President Obama honed in on the media Monday during his commencement address at Barnard College, railing against the “steady stream of sensationalism and scandal” that typically drive up ratings. Using the “sensationalized” media as a campaign talking point, the President attempted to patch up a barrage of negative press that has debased the “hope” and “change” catchwords of his 2008 campaign.
During his speech at the all-women’s college, Obama warned the graduating class that their future careers may sometimes appear dim, but that the media is often to blame for relaying a deceitful social and economic outlook:
And while opportunities for women have grown exponentially over the last 30 years, as young people — in many ways — you have it even tougher than we did. This recession has been more brutal. The job losses steeper. Politics seems nastier. Congress more gridlocked than ever. Some folks in the financial world have not exactly been model corporate citizens. Faith in our institutions has never been lower.
No wonder that faith in our institutions has never been lower, particularly when good news doesn’t get the same kind of ratings as bad news anymore. Every day you receive a steady stream of sensationalism and scandal and stories with a message that suggest change isn’t possible; that you can’t make a difference; that you won’t be able to close that gap between life as it is and life as you want it to be.
Indeed, the President’s assertion that negative press largely overshadows positive press — as the former often generates higher media ratings — may hold some validity. But analysts have asked if Obama himself is not guilty of feeding such news. The death of Trayvon Martin, for example, has been showered with a hailstorm of bad press, as lawmakers, advocacy groups, and even black supremacist groups have railed against, and sometimes even threatened, those who have questioned George Zimmerman’s guilt.
The New Black Panther Party called for a $10,000 bounty on Zimmerman’s head, while well-known Hollywood director Spike Lee encouraged vandalism on Zimmerman’s home by posting what he — wrongly, as it turned out — thought was his address on Twitter. All things considered, the Trayvon Martin story has been overwhelmingly negative, and while the events have been highly “sensationalized,” Obama helped stoke the fire.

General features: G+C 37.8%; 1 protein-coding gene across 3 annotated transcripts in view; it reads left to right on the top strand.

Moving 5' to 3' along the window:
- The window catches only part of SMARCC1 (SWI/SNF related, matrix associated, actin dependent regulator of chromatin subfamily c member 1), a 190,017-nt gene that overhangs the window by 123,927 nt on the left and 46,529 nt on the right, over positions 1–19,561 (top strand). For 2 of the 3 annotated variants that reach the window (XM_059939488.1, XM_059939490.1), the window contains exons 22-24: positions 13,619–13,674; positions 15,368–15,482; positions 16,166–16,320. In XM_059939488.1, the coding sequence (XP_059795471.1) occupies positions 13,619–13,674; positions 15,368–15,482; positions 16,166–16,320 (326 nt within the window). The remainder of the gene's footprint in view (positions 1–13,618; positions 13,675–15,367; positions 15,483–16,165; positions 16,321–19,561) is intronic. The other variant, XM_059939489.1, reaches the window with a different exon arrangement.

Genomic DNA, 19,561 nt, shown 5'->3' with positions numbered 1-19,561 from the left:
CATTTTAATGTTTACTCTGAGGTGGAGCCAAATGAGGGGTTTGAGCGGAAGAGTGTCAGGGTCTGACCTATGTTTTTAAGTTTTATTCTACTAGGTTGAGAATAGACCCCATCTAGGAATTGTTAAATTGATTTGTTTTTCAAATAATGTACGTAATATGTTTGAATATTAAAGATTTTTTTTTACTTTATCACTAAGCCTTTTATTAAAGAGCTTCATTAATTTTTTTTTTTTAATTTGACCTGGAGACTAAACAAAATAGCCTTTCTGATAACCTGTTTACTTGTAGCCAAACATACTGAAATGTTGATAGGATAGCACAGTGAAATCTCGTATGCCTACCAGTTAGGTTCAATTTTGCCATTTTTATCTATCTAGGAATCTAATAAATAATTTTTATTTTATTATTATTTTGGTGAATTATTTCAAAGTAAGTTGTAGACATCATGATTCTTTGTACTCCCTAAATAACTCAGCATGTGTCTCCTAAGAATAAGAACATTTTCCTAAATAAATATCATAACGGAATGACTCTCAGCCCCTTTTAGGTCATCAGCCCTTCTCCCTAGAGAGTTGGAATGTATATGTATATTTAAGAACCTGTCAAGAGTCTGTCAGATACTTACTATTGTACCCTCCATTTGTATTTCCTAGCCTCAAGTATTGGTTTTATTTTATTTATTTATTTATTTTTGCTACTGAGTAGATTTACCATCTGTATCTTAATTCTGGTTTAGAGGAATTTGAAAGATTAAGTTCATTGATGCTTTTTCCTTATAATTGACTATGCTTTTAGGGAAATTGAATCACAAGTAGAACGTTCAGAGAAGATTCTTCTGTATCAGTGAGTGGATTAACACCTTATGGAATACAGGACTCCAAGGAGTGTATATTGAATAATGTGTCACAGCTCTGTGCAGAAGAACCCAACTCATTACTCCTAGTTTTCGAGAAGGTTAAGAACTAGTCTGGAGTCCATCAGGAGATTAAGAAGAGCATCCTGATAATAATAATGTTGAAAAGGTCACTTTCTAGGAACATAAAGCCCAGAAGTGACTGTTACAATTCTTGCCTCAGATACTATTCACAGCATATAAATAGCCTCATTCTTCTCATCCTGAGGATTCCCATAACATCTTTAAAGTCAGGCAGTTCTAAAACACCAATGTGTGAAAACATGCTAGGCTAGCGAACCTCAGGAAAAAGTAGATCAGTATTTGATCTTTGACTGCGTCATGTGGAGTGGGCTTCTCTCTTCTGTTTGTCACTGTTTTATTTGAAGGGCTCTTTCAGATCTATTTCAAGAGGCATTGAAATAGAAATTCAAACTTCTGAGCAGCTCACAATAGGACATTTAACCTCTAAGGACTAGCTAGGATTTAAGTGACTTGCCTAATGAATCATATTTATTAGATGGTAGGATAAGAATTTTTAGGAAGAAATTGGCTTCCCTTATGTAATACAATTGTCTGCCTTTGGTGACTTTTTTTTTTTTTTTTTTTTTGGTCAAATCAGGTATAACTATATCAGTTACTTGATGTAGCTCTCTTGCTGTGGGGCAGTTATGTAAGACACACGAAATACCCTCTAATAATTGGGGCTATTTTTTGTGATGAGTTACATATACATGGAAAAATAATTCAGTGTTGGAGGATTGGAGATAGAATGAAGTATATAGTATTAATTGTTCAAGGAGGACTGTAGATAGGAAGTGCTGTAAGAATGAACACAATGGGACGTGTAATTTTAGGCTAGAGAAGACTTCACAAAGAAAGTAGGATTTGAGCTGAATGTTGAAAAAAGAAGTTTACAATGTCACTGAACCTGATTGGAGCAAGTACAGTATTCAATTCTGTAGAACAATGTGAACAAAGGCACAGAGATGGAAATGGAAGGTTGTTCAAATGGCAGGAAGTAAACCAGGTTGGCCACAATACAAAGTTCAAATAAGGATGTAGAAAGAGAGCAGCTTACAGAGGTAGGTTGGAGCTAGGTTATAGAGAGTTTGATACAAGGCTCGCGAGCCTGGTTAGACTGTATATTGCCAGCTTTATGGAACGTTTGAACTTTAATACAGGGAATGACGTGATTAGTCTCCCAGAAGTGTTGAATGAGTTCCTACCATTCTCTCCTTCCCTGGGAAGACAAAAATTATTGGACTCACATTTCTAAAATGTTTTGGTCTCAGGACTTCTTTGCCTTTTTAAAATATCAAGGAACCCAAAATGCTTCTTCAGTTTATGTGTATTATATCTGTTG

“[A]ll of us have to do some soul-searching to figure out how does something like this happen,” he commented shortly after the controversy unfolded. “[M]y main message is to the parents of Trayvon Martin. You know, if I had a son, he’d look like Trayvon.” The controversy quickly turned racial, prompting many critics to question why Obama intruded into a contentious issue that, at the time, was grounded not on fact, but solely on media speculation.
All in all, the President has hurled himself into the media spotlight, and has often used negative press in an attempt to gain an advantage over his political adversaries, especially over GOP presidential rival Mitt Romney. For instance, the Obama reelection campaign capitalized on the issue of job outsourcing earlier this month, releasing an ad that blasted Romney for “shipp[ing] American jobs to places like Mexico and China” when he was head of Bain Capital.
Furthermore, Obama just released a TV ad that exploits Romney’s controversial record at Bain Capital, which the media has helped sensationalize as a massive scandal. Again, the President attempted to make hay on the tale by painting his presidential foe as a ruthless capitalist who terminated countless jobs and forced the investment firm into bankruptcy.
However, Obama’s address on Monday also replayed his traditional inspirational-themed campaign sermon, as he attempted to reignite his 2008 pitch of “hope, change, and a better future”:
My job today is to tell you don’t believe it. Because as tough as things have been, I am convinced you are tougher. I’ve seen your passion and I’ve seen your service. I’ve seen you engage and I’ve seen you turn out in record numbers. I’ve heard your voices amplified by creativity and a digital fluency that those of us in older generations can barely comprehend. I’ve seen a generation eager, impatient even, to step into the rushing waters of history and change its course.
And that defiant, can-do spirit is what runs through the veins of American history. It’s the lifeblood of all our progress. And it is that spirit which we need your generation to embrace and rekindle right now.
Presenting a positive economic outlook to young American voters can’t hurt. But while the President’s assault on the media may appear sincere, critics have asserted that he ought to look in the mirror before assailing the “scandalous” stories that he himself has helped “sensationalize.”
Photo: President Barack Obama arrives to deliver the commencement address to graduates at all-female Barnard College, on the campus of Columbia University, accompanied by Barnard President Debora L. Spar, in New York, May 14, 2012: AP Images